The honeymoon of buying your dream home in Western Colorado and moving across state lines can quickly come to an end once you realize just how much you have to move. Many soon-to-be movers go through a purging process, getting rid of the stuff you don’t need. However, there are some belongings that you just can’t part with. One of the most commonly overlooked items during the chaos of moving is your household plants. Your household plants can symbolize an important memory or a special life event. Often times they can signify the joy of a wedding, the sorrow of a death, or the birth of a child.

Moving plants can be tricky business. These living organisms need soil, water, and a certain amount of sunlight. They can also be a bit moody when it comes to transportation. Any sudden temperature or environmental changes may cause the plant to go into shock. So how can you safely move your green-leafed botanics to your new home? Read below to find some helpful hints for moving your household plants.

Prior to Moving

Let’s face it, packing your belongings in a moving van can be a lot like playing Tetris. Unfortunately, due to the fragile nature of greenery, you can’t shove it on top of your grandmother’s antique hutch. Space is an issue when moving, especially when plants are involved. For this reason, you should prune and trim you plant about two weeks before you move. If you wait until the day before, you may send your plant into a state a shock, killing it before it arrives at your new home. Finally, water your plant thoroughly two days before you set sail across the state line. Watering the day of the move can leave a soggy mess inside your vehicle.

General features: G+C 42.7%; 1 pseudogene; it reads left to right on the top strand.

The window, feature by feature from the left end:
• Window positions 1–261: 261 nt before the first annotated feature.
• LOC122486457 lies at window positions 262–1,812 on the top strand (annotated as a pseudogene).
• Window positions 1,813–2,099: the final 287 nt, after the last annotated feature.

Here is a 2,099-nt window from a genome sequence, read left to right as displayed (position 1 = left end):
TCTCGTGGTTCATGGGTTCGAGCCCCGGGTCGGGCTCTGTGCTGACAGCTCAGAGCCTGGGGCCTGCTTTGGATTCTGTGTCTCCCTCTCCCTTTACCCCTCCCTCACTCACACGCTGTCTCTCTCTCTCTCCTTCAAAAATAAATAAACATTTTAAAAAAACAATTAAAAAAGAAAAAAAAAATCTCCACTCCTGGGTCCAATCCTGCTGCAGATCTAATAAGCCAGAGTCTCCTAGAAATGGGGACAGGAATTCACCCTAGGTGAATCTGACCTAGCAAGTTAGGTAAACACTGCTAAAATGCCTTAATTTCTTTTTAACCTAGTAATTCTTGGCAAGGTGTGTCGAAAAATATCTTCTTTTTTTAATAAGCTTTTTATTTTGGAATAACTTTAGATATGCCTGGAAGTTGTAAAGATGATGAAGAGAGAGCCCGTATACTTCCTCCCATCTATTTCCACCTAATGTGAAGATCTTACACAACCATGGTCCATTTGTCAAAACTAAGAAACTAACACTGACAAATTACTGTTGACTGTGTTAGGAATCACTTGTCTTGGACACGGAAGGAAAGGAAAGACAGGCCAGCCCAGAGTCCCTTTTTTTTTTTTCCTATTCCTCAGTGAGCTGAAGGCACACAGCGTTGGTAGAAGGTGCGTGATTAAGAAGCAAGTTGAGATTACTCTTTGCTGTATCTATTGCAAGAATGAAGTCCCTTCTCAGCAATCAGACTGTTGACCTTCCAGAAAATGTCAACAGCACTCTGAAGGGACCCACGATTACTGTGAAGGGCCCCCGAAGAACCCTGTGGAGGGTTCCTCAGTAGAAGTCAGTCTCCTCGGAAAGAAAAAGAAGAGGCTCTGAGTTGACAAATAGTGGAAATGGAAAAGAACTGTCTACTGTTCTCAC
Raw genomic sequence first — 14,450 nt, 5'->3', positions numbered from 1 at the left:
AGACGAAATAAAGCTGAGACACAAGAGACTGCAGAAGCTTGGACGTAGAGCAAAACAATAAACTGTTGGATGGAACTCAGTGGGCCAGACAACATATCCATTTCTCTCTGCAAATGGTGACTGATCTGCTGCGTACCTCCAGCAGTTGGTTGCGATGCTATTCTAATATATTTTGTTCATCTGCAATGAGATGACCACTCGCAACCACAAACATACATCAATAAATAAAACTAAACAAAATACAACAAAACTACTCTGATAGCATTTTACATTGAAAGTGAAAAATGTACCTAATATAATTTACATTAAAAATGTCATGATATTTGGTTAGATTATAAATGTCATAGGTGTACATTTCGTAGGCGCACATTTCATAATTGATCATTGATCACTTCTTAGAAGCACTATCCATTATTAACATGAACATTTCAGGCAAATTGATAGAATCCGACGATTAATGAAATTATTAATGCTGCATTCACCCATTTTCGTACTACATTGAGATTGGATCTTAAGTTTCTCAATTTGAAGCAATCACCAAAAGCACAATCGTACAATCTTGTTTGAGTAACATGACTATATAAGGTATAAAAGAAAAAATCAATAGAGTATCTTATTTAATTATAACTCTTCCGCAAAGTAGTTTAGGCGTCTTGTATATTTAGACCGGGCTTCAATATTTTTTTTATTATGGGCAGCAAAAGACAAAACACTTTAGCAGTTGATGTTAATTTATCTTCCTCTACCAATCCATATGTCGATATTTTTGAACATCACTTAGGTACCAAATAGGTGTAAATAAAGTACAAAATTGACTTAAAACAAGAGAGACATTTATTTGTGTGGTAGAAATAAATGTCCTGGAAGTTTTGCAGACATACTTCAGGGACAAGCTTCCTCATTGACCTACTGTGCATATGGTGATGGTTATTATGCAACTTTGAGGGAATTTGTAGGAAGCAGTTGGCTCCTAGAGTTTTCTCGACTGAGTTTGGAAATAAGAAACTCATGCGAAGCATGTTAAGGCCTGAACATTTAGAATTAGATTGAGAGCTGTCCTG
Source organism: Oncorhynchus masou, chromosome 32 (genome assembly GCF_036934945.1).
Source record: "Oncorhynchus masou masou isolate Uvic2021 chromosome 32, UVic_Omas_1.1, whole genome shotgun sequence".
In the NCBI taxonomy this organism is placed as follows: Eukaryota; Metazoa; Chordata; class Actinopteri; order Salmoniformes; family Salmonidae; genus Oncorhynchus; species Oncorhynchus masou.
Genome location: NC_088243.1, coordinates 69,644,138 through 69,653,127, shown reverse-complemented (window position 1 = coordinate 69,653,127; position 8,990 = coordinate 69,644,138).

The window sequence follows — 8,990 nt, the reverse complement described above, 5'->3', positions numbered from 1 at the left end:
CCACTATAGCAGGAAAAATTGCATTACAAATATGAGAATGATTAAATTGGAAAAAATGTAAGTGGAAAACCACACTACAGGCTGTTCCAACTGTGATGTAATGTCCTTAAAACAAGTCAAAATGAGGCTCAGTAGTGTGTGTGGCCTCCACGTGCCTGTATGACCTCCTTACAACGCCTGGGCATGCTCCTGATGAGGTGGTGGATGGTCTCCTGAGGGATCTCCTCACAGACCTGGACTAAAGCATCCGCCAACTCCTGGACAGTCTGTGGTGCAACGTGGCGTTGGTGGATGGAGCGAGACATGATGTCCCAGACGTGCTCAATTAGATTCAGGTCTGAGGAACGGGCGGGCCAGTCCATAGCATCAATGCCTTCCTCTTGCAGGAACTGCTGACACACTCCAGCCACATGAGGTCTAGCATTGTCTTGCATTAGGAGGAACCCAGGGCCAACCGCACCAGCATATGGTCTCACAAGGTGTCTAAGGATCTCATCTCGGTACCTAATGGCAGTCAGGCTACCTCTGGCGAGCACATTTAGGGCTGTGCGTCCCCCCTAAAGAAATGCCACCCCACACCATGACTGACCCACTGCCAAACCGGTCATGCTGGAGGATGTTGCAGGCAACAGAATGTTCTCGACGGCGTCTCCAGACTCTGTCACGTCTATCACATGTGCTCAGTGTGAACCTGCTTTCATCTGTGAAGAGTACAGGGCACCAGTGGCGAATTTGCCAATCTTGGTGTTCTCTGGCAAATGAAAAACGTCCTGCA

During the Move

If you can remember this bit of wisdom, then your household plants will be just fine—”Last to load, first to unpack.” Save your precious greenery for the last piece of the moving puzzle. If you place your household plants in the vehicle first, you risk breaking the container or wilting the leaves by overheating. By placing your plants in the moving vehicle last, you’ll know they will be the first to be unpacked. If you have space, use an open lidded box to place the container in. This will help protect the plant and make it easier for transporting it to-and-fro your moving vehicle. If you are placing your indoor plants in your vehicle, place a thin sheet over them. The direct sunlight through your car window can actually sunburn your plants. Also, try to keep the moving vehicle’s temperature stabilized. Extreme exposure to either cold or heat can impact your houseplants.

After the Move

When you finally arrive at your new location, immediately remove your plants from your vehicle. Tuck them in a shady room while you unload your other belongings. Moving creates a lot of strain on your plants, so it’s important to move them as little as possible in your new home. Once you have your house staged, be very selective about the final placement of your plants. Give your houseplants a boost by using your favorite fertilizer. Then, be patient. Your plants will need to become acclimated to your new home and lighting, so it may take a while for them to bounce back.

Indoor plants are more than just decoration. Plenty of studies show that their presence can de-stress your life, while also purifying the air in your home. More importantly, household plants can have a deeper connection with a family member or a special occasion. When you’re making plans for your next move, don’t ditch the plants. When you’re all settled in, you’ll be happy that you brought them along.